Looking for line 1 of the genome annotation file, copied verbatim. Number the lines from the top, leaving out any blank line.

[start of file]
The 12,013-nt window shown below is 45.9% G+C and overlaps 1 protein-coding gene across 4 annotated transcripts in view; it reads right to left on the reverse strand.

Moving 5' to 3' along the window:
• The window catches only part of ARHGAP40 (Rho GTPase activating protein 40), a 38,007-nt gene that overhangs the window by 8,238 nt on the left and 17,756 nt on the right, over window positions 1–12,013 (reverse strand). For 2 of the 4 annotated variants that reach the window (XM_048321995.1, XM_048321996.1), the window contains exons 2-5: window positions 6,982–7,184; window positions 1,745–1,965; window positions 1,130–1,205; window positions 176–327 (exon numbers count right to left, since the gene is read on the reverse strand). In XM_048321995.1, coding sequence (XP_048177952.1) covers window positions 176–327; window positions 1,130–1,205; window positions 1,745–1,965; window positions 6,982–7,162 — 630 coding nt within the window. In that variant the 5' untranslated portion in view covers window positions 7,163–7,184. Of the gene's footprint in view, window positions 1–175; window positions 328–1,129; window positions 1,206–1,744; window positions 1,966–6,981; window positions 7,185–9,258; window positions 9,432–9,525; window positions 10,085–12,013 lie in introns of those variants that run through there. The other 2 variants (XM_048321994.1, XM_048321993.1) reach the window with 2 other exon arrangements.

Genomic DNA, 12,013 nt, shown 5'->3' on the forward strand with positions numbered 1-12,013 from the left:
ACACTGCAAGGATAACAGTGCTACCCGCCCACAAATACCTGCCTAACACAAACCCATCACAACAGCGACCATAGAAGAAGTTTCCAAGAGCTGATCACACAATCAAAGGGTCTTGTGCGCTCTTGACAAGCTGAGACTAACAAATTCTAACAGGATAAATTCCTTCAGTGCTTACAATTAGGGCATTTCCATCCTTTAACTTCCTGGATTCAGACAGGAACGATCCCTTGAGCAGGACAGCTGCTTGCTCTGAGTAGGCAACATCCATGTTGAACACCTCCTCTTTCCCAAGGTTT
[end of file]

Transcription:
The 12,013-nt window shown below is 45.9% G+C and overlaps 1 protein-coding gene across 4 annotated transcripts in view; it reads right to left on the reverse strand.